2 December, 2021
The Australian Writers’ Guild celebrates the passage through Parliament of legislative changes to federal tax incentives that will promote investment in the screen sector and provide appropriate tax support for local writer-producers. A series of amendments to the Bill were passed yesterday which have safeguarded access to the incentives, ensuring that feature-length documentary and filmmakers with a minimum expenditure of $500,000 remain eligible for the feature film Producer Offset at 40%. The Producer Offset for television productions has increased from 20% to 30%, while the Gallipoli clause and minimum expenditure thresholds for feature-length content to qualify for the Producer and Post, Digital and Visual Effects Offsets have been retained.
The AWG has fought hard since September 2020 to protect the Gallipoli clause, originally slated for removal by the Government. The Gallipoli clause allows feature filmmakers to claim expenditure for Australian story elements shot offshore. The AWG argued that removing the Gallipoli clause would create further barriers for Australian film and documentary, since it would be more costly to conduct overseas interviews or film in international locations.
AWG President Shane Brennan said, ‘We have reached this outcome after years of campaigning. The AWG has been at the forefront of this push, working with SPA, ADG and MEAA as part of the Make it Australian coalition, attending countless meetings, roundtable discussions and a Senate hearing. We have visited Parliament House on numerous occasions to talk with politicians and help get this legislation across the line. Thank you to every member who sent emails to MPs and Senators on these issues.’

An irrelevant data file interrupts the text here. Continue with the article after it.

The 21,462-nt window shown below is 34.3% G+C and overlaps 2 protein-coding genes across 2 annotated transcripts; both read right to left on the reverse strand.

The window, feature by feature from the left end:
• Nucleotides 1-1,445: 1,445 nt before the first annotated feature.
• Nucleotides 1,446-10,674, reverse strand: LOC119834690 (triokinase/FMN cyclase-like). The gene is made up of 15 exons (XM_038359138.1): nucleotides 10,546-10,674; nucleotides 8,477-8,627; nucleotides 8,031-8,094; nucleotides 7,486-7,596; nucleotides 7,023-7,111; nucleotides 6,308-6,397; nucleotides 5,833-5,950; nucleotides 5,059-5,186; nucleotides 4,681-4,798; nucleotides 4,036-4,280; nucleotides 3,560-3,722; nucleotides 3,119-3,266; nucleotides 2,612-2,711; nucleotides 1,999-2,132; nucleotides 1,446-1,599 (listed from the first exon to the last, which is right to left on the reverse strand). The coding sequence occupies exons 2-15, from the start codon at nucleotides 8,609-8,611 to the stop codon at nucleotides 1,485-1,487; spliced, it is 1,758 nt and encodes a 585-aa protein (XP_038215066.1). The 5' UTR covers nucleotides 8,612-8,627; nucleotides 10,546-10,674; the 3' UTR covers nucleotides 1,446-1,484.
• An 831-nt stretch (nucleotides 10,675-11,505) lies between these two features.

‘As the industry recovers from the impact of COVID-19, it is pleasing to see this recognition of the importance of Australian screenwriting jobs. The passage of measures to increase the level of support for film and television production is so welcome to our members. These changes will encourage investment and result in more opportunities for AWG members in our sector, and our members should be proud of how hard they worked for this outcome,’ said AWG Executive Director Claire Pullen.
The AWG remains committed to another key message of the industry’s Make it Australian campaign: streaming services should have to invest 20 per cent of locally sourced revenue in producing Australian content. This recommendation was supported by the House of Representatives Standing Committee on Communications and the Arts in late October in a report titled Sculpting a National Cultural Plan. The sector awaits Minister Fletcher’s findings from the Media Reform Green Paper. The modernisation of television regulation is imperative to a sustainable and thriving screen industry, and to protecting Australian screen stories into the future.
The Australian Writers’ Guild acknowledges and pays respect to the past, present and future traditional custodians and Elders of this nation and the continuation of cultural, spiritual and educational practices of Aboriginal and Torres Strait Islander peoples.
Aboriginal and Torres Strait Islander peoples should be aware that this website contains images or names of people who have passed away.